Key player changes: Tyson Chandler and Raymond Felton were traded to Dallas in exchange for Jose Calderon and Samuel Dalembert, and New York also added Travis Outlaw and Quincy Acy via trade with the Kings.

Keys to the Knicks season:

The Triangle Offense: Phil Jackson was hired as president of basketball operations this summer, and while his health will prevent him from returning to a head coaching role on a full-time basis, he’ll be doing so by proxy as much as possible. Derek Fisher was hired as head coach, and Kurt Rambis was installed as his lead assistant — both of whom have extensive experience with the Triangle Offense that helped Jackson’s teams win all those titles. It can take time to teach, however, especially to a group of players that are completely uninitiated. New York’s offense wasn’t terrible last season (it ranked 11th in efficiency), but the Triangle is more of an equal opportunity system than whatever it was the Knicks were running under Mike Woodson. If run properly, it will not only help Anthony get the ball in a variety of positions to score, but it will do the same for his teammates, theoretically lightening his load in the process.

Fit of the new pieces: Trading away Tyson Chandler means there is a large hole in the Knicks frontcourt defense that needs to be filled, which is pretty important considering that the team ranked just 26th on that end of the floor last season. Samuel Dalembert can be a capable defender when engaged, but beyond that you’re looking at Andrea Bargnani and Amar’e Stoudemire, neither of whom have a reputation of being impactful defenders. While that area remains a question mark, New York massively upgraded at the point guard position with the acquisition of Jose Calderon — not only a solid floor general, but also someone who consistently ranks among the league leaders in three-point shooting percentage.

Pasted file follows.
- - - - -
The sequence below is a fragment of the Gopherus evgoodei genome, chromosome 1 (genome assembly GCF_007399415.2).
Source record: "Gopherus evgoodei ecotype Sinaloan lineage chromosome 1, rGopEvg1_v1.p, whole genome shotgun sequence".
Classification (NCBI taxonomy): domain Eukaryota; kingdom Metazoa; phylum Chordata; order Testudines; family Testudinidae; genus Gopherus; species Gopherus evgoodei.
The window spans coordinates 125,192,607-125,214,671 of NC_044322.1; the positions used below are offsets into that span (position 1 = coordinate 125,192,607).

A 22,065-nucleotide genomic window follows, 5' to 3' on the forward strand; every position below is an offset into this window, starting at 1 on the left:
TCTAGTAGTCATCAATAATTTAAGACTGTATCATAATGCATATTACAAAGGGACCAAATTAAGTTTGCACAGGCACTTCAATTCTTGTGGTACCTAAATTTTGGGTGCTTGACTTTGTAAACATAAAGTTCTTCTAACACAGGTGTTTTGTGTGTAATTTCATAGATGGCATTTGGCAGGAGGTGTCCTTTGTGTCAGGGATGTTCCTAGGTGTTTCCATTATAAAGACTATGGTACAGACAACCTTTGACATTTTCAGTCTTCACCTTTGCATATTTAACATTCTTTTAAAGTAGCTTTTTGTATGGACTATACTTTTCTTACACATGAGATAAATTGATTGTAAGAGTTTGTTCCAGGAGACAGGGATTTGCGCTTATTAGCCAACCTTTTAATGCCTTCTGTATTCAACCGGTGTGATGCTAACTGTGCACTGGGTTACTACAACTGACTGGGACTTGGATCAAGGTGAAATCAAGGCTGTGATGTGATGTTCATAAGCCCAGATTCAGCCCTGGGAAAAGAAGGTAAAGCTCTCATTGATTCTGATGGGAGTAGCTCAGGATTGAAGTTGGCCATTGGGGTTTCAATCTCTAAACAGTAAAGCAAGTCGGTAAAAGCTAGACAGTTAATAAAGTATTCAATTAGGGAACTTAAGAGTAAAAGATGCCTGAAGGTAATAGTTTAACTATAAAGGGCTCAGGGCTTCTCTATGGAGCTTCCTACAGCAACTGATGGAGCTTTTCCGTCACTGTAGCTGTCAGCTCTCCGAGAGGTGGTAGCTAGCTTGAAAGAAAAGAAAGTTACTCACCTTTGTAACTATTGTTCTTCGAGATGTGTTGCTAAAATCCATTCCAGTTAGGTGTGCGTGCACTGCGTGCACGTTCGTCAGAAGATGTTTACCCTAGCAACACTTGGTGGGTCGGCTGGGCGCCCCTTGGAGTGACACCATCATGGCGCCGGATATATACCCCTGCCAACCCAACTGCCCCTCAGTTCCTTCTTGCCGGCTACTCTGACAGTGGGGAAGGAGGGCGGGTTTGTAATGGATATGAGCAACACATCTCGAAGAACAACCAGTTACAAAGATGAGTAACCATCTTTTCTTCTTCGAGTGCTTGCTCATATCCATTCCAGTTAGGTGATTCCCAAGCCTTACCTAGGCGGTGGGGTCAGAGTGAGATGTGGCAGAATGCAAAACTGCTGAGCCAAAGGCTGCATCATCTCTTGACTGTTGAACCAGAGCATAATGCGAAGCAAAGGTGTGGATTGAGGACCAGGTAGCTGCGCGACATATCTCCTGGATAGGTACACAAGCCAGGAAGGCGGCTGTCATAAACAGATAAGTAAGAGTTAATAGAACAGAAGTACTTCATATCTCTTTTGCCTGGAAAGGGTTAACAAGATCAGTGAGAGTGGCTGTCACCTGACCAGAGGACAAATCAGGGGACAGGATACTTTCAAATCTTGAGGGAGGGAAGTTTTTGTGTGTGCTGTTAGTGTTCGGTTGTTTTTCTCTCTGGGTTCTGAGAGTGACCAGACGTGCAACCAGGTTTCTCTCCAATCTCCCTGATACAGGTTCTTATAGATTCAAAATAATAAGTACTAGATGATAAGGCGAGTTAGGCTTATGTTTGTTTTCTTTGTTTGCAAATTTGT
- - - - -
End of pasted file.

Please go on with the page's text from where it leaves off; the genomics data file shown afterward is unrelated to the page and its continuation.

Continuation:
More moves on the way? The Knicks were stuck this summer without the ability to go after additional talent via free agency, mainly because of two problematic contracts that have the team over the salary cap. Amar’e Stoudemire and Andrea Bargnani are both in the final year of their respective deals, and combined they count for almost $35 million in salary for next season. New York is certainly eying next summer, when they’ll both come off the books in time for the team to try to be active in what’s expected to be a deep free agent market. But since the two aren’t in the long-term plans, Phil Jackson may try to move one or both to add some youth, or some talent more readily available to help the team win in the immediate future. It would likely require the Knicks giving up an asset of their own to entice someone to take on these unsavory contracts, but it isn’t out of the question, depending on who Jackson believes could be had in a trade that would fit his vision of the future.

Why you should watch: Carmelo Anthony is one of the game’s best scorers, and is one of the rare players in the league who occasionally goes through extended stretches where he seemingly can’t be stopped.

Prediction: With all of the changes, from the front office to the coaching staff to some key rotation players on the roster, it’s difficult to see this Knicks team getting off to a fast start. The Triangle Offense is complicated, and installing new offensive and defensive schemes at the same time can be a lot for players to grasp. A return to the playoffs isn’t necessarily likely, but there are only five or six teams in the East that you can pencil in as an almost certainty. New York has a chance to compete for one of the remaining spots, and in a season where championship aspirations are admittedly out of the picture, that’s really all you can ask for.